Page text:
Cost of running your car

  SB23 12:40 17 Oct 2006
Locked

As if cars didn't cost enough each year to keep on the roads, I've just been amazed at the cost of having a timing belt renewed.

My 1.6 escort is coming up for its belt renewal, 60000mile / 5 year, or whichever comes first, in November. Have just rung around to get a good price, and the cheapest was £251, plus they will check other items aswell, which could increase the price even more. (Although these extra items I am told depend on the condition of the timing gears etc).

Obviously because of the nature of this belt, I don't really have much of a choice, but to get it done, but is it me, or does anyone else think thats a bit on the expensive side?

  Cymro. 13:13 17 Oct 2006

There is probably no answer to your problem as changing a timing belt is hardly a D.I.Y. sort of job. I suppose you must consider if it is worth you spending so much on the car. How old is the car, how long do you intend to keep it, how much of a risk are you willing to take. etc. Even if you shop around you may not get a better price and anyone who was willing to do such a job cheaply would be rather suspishus and probably unreliable. My Ford Fiesta is now 11 years old and there is no way that I am going to spend that sort of money on it.

  SB23 13:20 17 Oct 2006

Its an R reg (97), with a genuine 45000 on the clock. The car is generally in good order, but I'm annoyed that, as you say, its not the sort of job you can do yourself, so you have to go to a garage who'll then charge a fortune.

  Cymro. 13:28 17 Oct 2006

I think that the car is definitely not worth spending that sort of money on it. I doubt if even with it`s low mileage it is worth that much. I would be tempted to just take the risk and run it in to the ground or part exchange it for something else. 45,000 is not even all that much for a timing belt. It will last you a while longer, probably!

  SB23 13:35 17 Oct 2006

I half agree with you, but even the garage said the same about the mileage. Its the fact that the belt can start to decay once the 5 years have come, and I don't have the money to replace the engine or part ex the car, for another.

I suppose I know the answer to this myself. I'll just have to get it done.

Thanks for your replies Cymro.


Steve

  Cymro. 13:56 17 Oct 2006

It all depends how much you depend on the car. As I don`t depend on a car I could afford to take the risk of running it as it is now, for a while yet.

  spuds 14:02 17 Oct 2006

Whatever happened to the old reliable chain driven drives?.

I have a 1987 Ford Sierra 1.8 Estate car,now used as a second vehicle for hay, midi moto, general rubbish and heavy item carrier, fantastic workhorse, and doesn't owe me a penny, totally reliable, which I purchased from brand new. In all this time it as only had one replacement cam-belt, and that was on the recommendations of the service depot's routine procedure, at the time of a service. Prior to that, I had a Ford Cortina Mk 5,in the very many years that I had that (new to graveyard), I suffered one broken belt, which was replaced after a tow-in job.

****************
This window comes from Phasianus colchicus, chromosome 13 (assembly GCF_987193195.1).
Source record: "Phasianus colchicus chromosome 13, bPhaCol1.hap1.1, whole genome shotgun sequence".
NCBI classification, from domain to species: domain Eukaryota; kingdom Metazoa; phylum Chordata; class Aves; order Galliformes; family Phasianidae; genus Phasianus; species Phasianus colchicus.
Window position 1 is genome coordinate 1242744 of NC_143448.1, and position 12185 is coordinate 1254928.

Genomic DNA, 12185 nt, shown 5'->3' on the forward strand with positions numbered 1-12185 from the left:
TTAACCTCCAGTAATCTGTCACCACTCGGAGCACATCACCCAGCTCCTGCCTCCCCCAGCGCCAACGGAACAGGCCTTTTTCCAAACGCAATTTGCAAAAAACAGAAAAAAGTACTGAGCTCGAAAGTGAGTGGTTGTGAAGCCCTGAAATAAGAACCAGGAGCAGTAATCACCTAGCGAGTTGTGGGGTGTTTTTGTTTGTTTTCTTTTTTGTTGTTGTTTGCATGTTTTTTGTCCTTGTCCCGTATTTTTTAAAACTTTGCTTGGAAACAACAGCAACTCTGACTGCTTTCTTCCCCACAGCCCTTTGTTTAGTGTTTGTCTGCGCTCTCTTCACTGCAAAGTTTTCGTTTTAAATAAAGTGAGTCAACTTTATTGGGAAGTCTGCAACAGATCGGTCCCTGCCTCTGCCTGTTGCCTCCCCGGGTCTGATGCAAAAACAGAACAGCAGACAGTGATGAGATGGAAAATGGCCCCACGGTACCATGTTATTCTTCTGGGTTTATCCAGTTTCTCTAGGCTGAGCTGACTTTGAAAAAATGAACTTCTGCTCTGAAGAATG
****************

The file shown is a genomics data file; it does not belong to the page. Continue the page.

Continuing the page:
So perhaps I have been very lucky with vehicles that I have used or owned!.

Would mention that there was a 4 year old Ford Focus on eBay recently, that sold for less than £1.500. Required a new engine, but everything else VGC with photograph's to prove. Apparently the previous owner tanks up and down the M1 every day, and clocks up very high mileage. One day, his journey was interrupted midway, hence replacement engine.

  Pamy 16:01 17 Oct 2006

As the car does not appear to be worth too much, but you still nead it, why not try a cheapo mobile mechanic?(no overhads)

  Pamy 16:01 17 Oct 2006

or even overheads

  SB23 16:06 17 Oct 2006

You raise a possible solution to my question, I will have a look in my area to see if there any good privately run garages, as opposed to the dealership run ones, who, thinking about it are going to have higher overheads.

Will let you know

Steve

  Diemmess 16:11 17 Oct 2006

Timing belts decay like most man-made products from the moment they settle to work.
5 years or X0,000 miles is a manufactuers safety point to replace. When they break it usually means a new engine.
All in the interest of cheapness and relative silence, though I believe chains are returning to some brands.

Do some remember the fuss kicked up by Citroen diesel owners, when splashing through puddles in winter floods about a decade ago.
The designers had had a no-brain day and put the air intake nice and low as a ready scoop for any serious water to be sucked straight into the engine.
My neighbour did this at a junction not far from home where on a dry day 15 mph would be reasonable. Citroen's response was that it was abuse not their fault this had happened!

The local garage still has a selection of her twisted con rods and broken pistons on display, and the air intake on latterday Citroens has been moved.

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